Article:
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Yehudi Menuhin: The Great EMI Recordings
Yehudi Menuhin
Yehudi Menuhin: The Great EMI Recordings
Genre: Classical
  •  Track Listings (12) - Disc #1
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  •  Track Listings (11) - Disc #40
  •  Track Listings (18) - Disc #41
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This 50-CD set features Sir Yehudi Menuhin's most celebrated EMI recordings, made during his extraordinary 70-year exclusive recording relationship with the company. Includes works by composers such as Bach, Berg, Beethove...  more »


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CD Details

All Artists: Yehudi Menuhin
Title: Yehudi Menuhin: The Great EMI Recordings
Members Wishing: 1
Total Copies: 0
Label: EMI Classics
Original Release Date: 1/1/2009
Re-Release Date: 4/21/2009
Album Type: Box set
Genre: Classical
Styles: Chamber Music, Historical Periods, Classical (c.1770-1830)
Number of Discs: 51
SwapaCD Credits: 51
UPCs: 400000014975, 5099926413129


Album Description
This 50-CD set features Sir Yehudi Menuhin's most celebrated EMI recordings, made during his extraordinary 70-year exclusive recording relationship with the company. Includes works by composers such as Bach, Berg, Beethoven, Bartók, Brahms, Dvoøák, Enescu, Handel, Lalo, Mozart, Paganini, Sibelius, Vivaldi, and more! Also includes a bonus interview CD, entitled Yehudi Menuhin: Highlights and Recollections of a Legendary Life.

CD Reviews

Menuhin Boxed Set
Joseph Reichmann | Los Angeles | 04/28/2009
(5 out of 5 stars)

"The box contains 50 discs, all with the great violinist, Yehudi Menuhin. Ten of the discs were recorded in the 1930s while Menuhin was in his teens. The sound on these recordings is not up to present standards but is acceptable. The remaining 40 discs were mostly recorded in the 1950s and 1960s with very good sound quality.
The set includes a booklet which takes 50 pages to just list the the names of the compositions, artists, and playing times. There is no discussion of the compositions.
The number of compositions is too numerous to mention all of them here. There are many short compositions, but the heart of the set is the violin concertos (the only major one that is missing is the Tchaikovsky). Here is a quick rundown of the concerto contents: Bach, 6 discs, including 2 discs of the marvelous 30s recording of the complete Partitas and Sonatas; Beethoven, 7 discs with four!!! versions of the concerto and three discs of the complete violin sonatas; Bartok; Berg; Berkeley; Berlioz, Harold in Italy (viola); Bloch; Brahms, two versions of the concerto plus the concerto for cello and violin; Bruch, two versons; Dvorak; Elgar (with Elgar conducting); Handel: Haydn; Lalo, Symphonie Espagnol, two versions; Mendelssohn; four !!! versions; Mozart; Nielson; Paganini, two versions of the first plus one of the second; Panufik; Saint-Saens; Sibelius; Vieuxtemps; Vivaldi, including the Four Seasons; Walton; and Williamson.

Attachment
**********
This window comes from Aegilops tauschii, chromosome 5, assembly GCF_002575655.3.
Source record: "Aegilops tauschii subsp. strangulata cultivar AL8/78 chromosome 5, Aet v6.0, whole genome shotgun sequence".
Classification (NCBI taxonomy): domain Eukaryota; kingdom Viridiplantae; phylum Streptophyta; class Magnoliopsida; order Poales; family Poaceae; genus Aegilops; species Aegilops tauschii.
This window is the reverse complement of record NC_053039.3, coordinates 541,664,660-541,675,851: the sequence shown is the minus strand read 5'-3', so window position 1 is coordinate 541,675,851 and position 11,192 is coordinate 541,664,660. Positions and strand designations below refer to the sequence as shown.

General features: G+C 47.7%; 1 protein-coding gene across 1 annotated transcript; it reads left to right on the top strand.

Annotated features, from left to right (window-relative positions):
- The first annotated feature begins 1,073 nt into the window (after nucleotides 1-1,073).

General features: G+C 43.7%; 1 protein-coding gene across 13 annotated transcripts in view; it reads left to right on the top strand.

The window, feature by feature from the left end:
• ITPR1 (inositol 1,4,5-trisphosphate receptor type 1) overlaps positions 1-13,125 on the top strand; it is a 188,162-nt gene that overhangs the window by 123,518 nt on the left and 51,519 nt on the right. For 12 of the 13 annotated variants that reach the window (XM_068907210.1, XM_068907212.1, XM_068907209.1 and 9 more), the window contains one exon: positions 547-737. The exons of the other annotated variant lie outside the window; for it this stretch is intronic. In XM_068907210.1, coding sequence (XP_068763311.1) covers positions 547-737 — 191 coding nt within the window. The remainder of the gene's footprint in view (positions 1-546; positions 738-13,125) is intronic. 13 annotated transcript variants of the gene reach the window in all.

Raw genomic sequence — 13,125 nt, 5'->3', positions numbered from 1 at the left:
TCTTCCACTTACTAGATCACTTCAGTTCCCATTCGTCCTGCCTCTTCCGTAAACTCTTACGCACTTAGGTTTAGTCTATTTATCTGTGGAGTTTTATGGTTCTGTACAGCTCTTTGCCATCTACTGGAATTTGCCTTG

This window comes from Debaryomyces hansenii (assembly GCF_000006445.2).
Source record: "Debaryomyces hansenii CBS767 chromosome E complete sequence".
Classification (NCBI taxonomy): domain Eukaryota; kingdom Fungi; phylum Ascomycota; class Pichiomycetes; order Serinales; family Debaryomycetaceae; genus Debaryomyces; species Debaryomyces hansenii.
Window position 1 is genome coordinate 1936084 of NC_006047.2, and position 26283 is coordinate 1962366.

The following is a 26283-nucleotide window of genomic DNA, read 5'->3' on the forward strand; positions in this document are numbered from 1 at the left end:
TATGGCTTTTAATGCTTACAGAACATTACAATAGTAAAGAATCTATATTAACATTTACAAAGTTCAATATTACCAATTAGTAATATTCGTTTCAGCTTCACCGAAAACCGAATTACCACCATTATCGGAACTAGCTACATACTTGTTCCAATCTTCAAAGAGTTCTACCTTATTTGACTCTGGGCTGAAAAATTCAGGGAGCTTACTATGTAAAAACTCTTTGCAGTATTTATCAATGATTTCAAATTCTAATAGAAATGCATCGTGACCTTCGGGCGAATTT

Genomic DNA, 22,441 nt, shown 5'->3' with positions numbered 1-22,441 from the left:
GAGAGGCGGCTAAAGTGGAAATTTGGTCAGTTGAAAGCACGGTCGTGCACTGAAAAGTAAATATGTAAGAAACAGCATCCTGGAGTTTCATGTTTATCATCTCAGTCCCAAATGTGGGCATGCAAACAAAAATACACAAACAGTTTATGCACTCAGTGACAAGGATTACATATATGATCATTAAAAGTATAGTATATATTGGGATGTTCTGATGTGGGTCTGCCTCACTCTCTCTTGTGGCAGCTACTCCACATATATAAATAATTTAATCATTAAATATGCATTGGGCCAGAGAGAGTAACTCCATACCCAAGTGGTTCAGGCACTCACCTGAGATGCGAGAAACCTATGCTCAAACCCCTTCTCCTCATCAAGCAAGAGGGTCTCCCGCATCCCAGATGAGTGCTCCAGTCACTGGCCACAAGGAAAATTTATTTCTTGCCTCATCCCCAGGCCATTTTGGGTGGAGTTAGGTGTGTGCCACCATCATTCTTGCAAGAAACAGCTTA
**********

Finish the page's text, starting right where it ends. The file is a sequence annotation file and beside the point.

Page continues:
Because of the age of these recordings, none of them would be the first choice of any current classical music reviewer. But, Menuhin's performances are all first rate and no other violinist has recorded with the tone and intensity of which he was capable (listen to the Bruch and Paganini). Amazon is currently offering the set for $68. That comes to about $1.40 per disc!!! This is an amazing bargain that will not last long. Get your box before they're sold out.
Fantastic set, terrific bargain! But audiophiles, look twice
T. Fisher | 09/23/2009
(5 out of 5 stars)

"I am extremely happy I got this big box of Yehudi Menuhin performances. The music is absolutely fantastic. However, audiophiles should be aware that a full 20 of the 50 music CDs in this set are mono recordings. Sound quality is not the strong suit of many of these older discs. However, many others really do sound terrific for mono -- as good as mono can sound. They have been cleaned up well. I haven't yet been distracted by loud hisses or record needle noise.

The bulk of the recordings are from the 1950s through 1970s, and there are even a couple from the 1980s. The sound is very nice indeed on the later recordings.

(Almost) all the major repertoire violin concertos are here, many in multiple versions that show how Menuhin's approach developed over time. I really enjoy putting on different versions of the Beethoven concerto, for example, they each have something different to offer. Apart from the Beethoven and the Mendelssohn, with four versions each, the duplication of works on this set is really not too bad at all, although there is some.